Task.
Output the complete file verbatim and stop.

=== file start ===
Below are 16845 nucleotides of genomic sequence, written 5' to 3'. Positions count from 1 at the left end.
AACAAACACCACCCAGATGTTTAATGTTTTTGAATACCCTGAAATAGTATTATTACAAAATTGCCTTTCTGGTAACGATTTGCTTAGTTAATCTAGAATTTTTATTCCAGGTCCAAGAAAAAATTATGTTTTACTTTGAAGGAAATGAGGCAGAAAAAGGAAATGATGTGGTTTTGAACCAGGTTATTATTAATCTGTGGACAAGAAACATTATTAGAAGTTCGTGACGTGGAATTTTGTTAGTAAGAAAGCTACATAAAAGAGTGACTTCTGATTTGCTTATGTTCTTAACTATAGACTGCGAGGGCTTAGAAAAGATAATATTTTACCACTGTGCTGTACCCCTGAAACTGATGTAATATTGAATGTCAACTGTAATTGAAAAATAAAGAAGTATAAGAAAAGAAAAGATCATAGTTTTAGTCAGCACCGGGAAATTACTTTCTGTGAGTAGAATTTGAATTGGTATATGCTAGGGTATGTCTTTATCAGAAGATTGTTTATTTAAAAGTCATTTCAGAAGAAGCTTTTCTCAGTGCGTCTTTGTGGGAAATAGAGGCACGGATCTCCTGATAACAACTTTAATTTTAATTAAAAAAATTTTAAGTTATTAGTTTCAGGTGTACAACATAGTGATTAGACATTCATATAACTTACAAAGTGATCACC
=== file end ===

Below are 16845 nucleotides of genomic sequence, written 5' to 3'. Positions count from 1 at the left end.
AACAAACACCACCCAGATGTTTAATGTTTTTGAATACCCTGAAATAGTATTATTACAAAATTGCCTTTCTGGTAACGATTTGCTTAGTTAATCTAGAATTTTTATTCCAGGTCCAAGAAAAAATTATGTTTTACTTTGAAGGAAATGAGGCAGAAAAAGGAAATGATGTGGTTTTGAACCAGGTTATTATTAATCTGTGGACAAGAAACATTATTAGAAGTTCGTGACGTGGAATTTTGTTAGTAAGAAAGCTACATAAAAGAGTGACTTCTGATTTGCTTATGTTCTTAACTATAGACTGCGAGGGCTTAGAAAAGATAATATTTTACCACTGTGCTGTACCCCTGAAACTGATGTAATATTGAATGTCAACTGTAATTGAAAAATAAAGAAGTATAAGAAAAGAAAAGATCATAGTTTTAGTCAGCACCGGGAAATTACTTTCTGTGAGTAGAATTTGAATTGGTATATGCTAGGGTATGTCTTTATCAGAAGATTGTTTATTTAAAAGTCATTTCAGAAGAAGCTTTTCTCAGTGCGTCTTTGTGGGAAATAGAGGCACGGATCTCCTGATAACAACTTTAATTTTAATTAAAAAAATTTTAAGTTATTAGTTTCAGGTGTACAACATAGTGATTAGACATTCATATAACTTACAAAGTGATCACC